# tug of war

Discussion in 'MCAT Study Question Q&A' started by unDRdog, 06.21.09.

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1. ### unDRdog 2+ Year Member

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Chapter 2TBR passage 6 num 38 "According to Newton's Third Law, each team pulls with equal force on the other team. How, then, is it possible for one team or the other to win?"
A-One team must exert a larger force on the other team.
B-Winning or losing is determined by the net force on each team.
C-blah blah
D-blah blah

Ok...how is it that A in in violation of Newtons third law outside of the question stem saying so? Would the "larger force" in answer a be refering to the force in the x direction only? therefore not being the net force. I'm confused...could someone break this down in a simple way....i freakin hate when i overcomplicate things...thank you...btw..correct answer is B

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3. ### Dr Gerrard 7+ Year Member

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I think there is a net force, due to friction.

The forces on each team by the other team are equal and opposite, according to newton's law. However, one team exerts a greater force on the ground, and this is why the net force determines winning or losing.

4. ### kobe200LATE 2+ Year Member

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I think the key concept that this question is trying to test you on is the concept that Newton's 3rd Law only applies to two objects exerting forces on one another. In this case, choice A would be wrong because by pulling the rope, the teams don't exert forces on each other, but they exert forces on the rope.

5. ### sv3 2+ Year Member

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I think the question itself kind of led you astray: "....team pulls with equal force on the other team." For the question to state that, I can see why the OP thought the Forces equal.

In any case, I was wondering if someone could confirm something for me. If you are drawing the vectors, friction would actually be in the same direction that each team pulls right? So fricton helps prevent the team from going towards the other team?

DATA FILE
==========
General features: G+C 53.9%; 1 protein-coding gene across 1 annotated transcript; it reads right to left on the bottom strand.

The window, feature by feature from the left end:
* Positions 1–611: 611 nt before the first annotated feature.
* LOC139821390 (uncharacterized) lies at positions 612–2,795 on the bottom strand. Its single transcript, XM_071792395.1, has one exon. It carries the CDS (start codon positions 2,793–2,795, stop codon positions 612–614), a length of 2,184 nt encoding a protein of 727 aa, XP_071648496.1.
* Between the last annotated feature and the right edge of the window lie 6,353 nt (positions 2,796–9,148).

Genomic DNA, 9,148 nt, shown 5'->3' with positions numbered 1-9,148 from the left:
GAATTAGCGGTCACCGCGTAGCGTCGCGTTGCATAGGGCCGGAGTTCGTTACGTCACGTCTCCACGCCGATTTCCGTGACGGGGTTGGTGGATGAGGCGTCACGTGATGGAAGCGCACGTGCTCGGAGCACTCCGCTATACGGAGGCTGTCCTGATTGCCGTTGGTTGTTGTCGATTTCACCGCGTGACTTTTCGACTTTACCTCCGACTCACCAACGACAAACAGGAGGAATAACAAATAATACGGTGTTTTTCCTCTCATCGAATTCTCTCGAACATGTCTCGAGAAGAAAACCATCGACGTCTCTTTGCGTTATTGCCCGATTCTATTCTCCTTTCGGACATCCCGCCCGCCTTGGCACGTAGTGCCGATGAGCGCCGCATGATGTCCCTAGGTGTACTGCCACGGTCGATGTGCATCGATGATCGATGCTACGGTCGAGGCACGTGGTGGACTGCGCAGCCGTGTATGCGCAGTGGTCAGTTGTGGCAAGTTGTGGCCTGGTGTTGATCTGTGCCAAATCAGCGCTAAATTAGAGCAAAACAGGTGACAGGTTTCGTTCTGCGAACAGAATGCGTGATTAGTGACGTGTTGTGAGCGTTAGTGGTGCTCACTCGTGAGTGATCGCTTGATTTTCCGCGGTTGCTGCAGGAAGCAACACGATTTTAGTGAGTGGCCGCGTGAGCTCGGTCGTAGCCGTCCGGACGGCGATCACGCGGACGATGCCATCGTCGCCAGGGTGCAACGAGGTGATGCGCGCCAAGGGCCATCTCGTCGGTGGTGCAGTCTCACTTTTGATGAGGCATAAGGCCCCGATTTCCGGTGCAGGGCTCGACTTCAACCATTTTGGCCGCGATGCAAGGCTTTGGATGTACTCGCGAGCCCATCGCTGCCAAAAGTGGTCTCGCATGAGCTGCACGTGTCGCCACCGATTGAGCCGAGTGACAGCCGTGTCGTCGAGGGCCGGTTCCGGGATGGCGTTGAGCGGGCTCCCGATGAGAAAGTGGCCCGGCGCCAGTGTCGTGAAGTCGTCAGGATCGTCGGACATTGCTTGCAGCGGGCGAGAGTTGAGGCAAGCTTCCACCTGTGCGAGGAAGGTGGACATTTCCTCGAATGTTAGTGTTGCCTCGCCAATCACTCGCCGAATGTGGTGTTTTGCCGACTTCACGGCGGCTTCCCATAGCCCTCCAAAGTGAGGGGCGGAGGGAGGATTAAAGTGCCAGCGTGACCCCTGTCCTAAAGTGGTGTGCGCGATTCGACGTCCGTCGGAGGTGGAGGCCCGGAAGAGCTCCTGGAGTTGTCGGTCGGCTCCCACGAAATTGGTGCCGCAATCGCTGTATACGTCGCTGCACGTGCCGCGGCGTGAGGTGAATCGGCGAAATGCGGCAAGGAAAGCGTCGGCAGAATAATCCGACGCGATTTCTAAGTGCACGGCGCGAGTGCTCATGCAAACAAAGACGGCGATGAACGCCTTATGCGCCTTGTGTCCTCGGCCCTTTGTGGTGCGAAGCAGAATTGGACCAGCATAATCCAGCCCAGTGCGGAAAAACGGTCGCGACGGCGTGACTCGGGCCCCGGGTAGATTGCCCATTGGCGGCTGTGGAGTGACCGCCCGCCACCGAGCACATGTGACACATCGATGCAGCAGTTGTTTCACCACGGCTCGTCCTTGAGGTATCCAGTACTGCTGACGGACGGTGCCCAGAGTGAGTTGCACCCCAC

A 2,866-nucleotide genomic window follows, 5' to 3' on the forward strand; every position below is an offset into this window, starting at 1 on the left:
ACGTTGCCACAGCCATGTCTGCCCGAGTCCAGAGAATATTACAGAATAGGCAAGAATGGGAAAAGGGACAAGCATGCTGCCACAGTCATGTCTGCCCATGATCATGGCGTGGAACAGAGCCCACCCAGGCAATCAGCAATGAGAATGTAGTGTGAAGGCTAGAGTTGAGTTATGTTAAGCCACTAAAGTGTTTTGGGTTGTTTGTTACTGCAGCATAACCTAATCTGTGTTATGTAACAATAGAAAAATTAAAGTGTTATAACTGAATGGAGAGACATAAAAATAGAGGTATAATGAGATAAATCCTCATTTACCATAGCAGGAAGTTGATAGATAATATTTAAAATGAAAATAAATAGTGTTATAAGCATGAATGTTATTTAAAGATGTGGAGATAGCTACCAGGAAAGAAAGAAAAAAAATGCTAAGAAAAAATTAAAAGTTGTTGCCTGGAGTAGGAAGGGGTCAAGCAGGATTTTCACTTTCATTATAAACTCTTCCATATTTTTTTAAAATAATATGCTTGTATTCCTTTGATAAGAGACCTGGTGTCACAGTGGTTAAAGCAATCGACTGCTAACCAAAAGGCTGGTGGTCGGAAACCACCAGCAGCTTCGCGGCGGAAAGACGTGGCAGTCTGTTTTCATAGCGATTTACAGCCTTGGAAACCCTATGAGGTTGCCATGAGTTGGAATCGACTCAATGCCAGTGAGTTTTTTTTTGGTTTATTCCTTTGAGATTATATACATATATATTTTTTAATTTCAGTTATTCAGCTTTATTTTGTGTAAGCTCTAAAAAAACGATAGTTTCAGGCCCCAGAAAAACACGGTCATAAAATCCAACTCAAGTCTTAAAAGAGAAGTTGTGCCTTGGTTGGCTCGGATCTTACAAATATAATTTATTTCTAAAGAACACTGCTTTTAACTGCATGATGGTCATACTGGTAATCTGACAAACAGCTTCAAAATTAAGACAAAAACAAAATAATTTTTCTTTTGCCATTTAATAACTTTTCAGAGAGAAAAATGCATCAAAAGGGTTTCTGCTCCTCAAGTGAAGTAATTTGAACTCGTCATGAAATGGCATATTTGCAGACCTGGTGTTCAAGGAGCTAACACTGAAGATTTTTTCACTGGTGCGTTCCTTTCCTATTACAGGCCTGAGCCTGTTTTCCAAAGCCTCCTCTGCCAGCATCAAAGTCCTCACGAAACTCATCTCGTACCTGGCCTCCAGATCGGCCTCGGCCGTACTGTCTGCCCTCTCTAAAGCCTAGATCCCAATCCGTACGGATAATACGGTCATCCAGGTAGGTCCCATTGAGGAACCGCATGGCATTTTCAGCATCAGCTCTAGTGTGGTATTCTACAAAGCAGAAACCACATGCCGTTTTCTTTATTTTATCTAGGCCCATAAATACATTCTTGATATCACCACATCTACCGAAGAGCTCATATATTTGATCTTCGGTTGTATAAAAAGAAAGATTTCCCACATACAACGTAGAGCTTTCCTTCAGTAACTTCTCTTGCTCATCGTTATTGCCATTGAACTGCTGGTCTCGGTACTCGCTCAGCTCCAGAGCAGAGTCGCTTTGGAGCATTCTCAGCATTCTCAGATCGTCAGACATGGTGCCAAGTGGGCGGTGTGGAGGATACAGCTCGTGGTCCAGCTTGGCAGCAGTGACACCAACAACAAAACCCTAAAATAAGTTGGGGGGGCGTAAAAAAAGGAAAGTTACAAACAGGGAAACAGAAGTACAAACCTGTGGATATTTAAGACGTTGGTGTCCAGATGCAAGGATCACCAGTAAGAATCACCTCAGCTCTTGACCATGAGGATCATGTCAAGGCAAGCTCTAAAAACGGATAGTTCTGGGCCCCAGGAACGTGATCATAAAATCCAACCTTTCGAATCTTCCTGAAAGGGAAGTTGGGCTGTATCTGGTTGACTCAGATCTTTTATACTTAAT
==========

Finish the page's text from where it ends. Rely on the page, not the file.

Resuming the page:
Just something i was thinking about.

6. ### Doodl3s 5+ Year Member

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When I first saw that Question I saw two things wrong with answer A... first, F=ma, so a larger force doesnt guarantee a win since if the other team is a lot less massive they'll accelerate into the middle (losing)... ALSO, yea, neither team can exert a larger force anyway since all their force from both side is put into the rope, which then becomes equal and opposite, so theres really the same force on both teams. I don't really like B either, but thats how I'd eliminate A.

7. ### loveoforganic-Account Deactivated- 2+ Year Member

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Sounds right to me. To illustrate it better, imagine one team playing on ice, the other on cement. The team on ice doesn't have nearly the same frictional force helping them, and they're doomed to lose.

8. ### sv3 2+ Year Member

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to expand, would you say the heavier team wins in this case?
I think they have two things going for them.
1) the other team will accelerate more since they are lighter
2) the force of friction helps the heavier team as its built off the normal force

9. ### Doodl3s 5+ Year Member

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yea... more or less @sv3... however, i WOULD like to see choices C and D to see if they would have tempted me... cause like i said... B is not really worded that great either

10. ### sv3 2+ Year Member

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Niiiice. Way easier than me going back and fourth in me head. I can see why you like the intuitive thing. I gotto make a better effort to think like that. Usually, I just attack problems and generally only think when the problem is tougher but examples like these make me want to think all the time......go figure

11. ### loveoforganic-Account Deactivated- 2+ Year Member

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The other thing to consider would be how the team positions itself. The larger percentage of the force the team can direct into the ground, the larger frictional force the team generates.

And yes, stuff is a whole lot easier to remember if you have intuitive ways of thinking about it